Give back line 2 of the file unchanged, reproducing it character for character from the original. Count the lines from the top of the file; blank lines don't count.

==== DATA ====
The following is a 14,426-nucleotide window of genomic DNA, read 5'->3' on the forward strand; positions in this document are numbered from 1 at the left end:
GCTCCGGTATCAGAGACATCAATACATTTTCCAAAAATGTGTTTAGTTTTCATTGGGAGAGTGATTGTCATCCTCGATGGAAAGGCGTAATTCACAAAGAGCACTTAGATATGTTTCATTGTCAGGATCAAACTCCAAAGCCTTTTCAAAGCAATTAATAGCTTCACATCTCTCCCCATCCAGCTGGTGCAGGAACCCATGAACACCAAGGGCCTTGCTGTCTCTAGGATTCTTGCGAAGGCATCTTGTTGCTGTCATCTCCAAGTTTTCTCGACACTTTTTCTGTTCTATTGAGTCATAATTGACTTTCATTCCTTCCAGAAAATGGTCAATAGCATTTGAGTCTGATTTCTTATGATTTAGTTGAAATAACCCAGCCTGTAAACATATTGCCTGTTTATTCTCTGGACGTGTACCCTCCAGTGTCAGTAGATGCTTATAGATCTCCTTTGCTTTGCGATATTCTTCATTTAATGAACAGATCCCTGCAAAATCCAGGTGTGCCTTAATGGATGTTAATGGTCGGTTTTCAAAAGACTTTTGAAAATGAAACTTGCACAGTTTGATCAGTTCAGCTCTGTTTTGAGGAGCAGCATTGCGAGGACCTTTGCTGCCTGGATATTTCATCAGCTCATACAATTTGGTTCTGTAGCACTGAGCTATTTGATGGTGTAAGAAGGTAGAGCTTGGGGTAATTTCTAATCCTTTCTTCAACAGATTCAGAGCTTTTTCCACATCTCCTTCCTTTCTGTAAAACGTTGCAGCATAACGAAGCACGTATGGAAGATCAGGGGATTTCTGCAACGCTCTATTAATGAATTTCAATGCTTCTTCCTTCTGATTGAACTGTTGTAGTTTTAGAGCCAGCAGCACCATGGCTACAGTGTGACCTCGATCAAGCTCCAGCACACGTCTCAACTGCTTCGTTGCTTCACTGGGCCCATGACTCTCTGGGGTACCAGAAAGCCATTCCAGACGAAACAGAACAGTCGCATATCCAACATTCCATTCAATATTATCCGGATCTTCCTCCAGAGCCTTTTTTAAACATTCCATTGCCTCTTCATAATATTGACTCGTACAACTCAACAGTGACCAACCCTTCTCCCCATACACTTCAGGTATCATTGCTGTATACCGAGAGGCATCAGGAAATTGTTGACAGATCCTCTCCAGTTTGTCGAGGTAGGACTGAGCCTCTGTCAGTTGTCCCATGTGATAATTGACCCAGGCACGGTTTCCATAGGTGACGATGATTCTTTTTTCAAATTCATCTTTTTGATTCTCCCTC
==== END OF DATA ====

GCTCCGGTATCAGAGACATCAATACATTTTCCAAAAATGTGTTTAGTTTTCATTGGGAGAGTGATTGTCATCCTCGATGGAAAGGCGTAATTCACAAAGAGCACTTAGATATGTTTCATTGTCAGGATCAAACTCCAAAGCCTTTTCAAAGCAATTAATAGCTTCACATCTCTCCCCATCCAGCTGGTGCAGGAACCCATGAACACCAAGGGCCTTGCTGTCTCTAGGATTCTTGCGAAGGCATCTTGTTGCTGTCATCTCCAAGTTTTCTCGACACTTTTTCTGTTCTATTGAGTCATAATTGACTTTCATTCCTTCCAGAAAATGGTCAATAGCATTTGAGTCTGATTTCTTATGATTTAGTTGAAATAACCCAGCCTGTAAACATATTGCCTGTTTATTCTCTGGACGTGTACCCTCCAGTGTCAGTAGATGCTTATAGATCTCCTTTGCTTTGCGATATTCTTCATTTAATGAACAGATCCCTGCAAAATCCAGGTGTGCCTTAATGGATGTTAATGGTCGGTTTTCAAAAGACTTTTGAAAATGAAACTTGCACAGTTTGATCAGTTCAGCTCTGTTTTGAGGAGCAGCATTGCGAGGACCTTTGCTGCCTGGATATTTCATCAGCTCATACAATTTGGTTCTGTAGCACTGAGCTATTTGATGGTGTAAGAAGGTAGAGCTTGGGGTAATTTCTAATCCTTTCTTCAACAGATTCAGAGCTTTTTCCACATCTCCTTCCTTTCTGTAAAACGTTGCAGCATAACGAAGCACGTATGGAAGATCAGGGGATTTCTGCAACGCTCTATTAATGAATTTCAATGCTTCTTCCTTCTGATTGAACTGTTGTAGTTTTAGAGCCAGCAGCACCATGGCTACAGTGTGACCTCGATCAAGCTCCAGCACACGTCTCAACTGCTTCGTTGCTTCACTGGGCCCATGACTCTCTGGGGTACCAGAAAGCCATTCCAGACGAAACAGAACAGTCGCATATCCAACATTCCATTCAATATTATCCGGATCTTCCTCCAGAGCCTTTTTTAAACATTCCATTGCCTCTTCATAATATTGACTCGTACAACTCAACAGTGACCAACCCTTCTCCCCATACACTTCAGGTATCATTGCTGTATACCGAGAGGCATCAGGAAATTGTTGACAGATCCTCTCCAGTTTGTCGAGGTAGGACTGAGCCTCTGTCAGTTGTCCCATGTGATAATTGACCCAGGCACGGTTTCCATAGGTGACGATGATTCTTTTTTCAAATTCATCTTTTTGATTCTCCCTC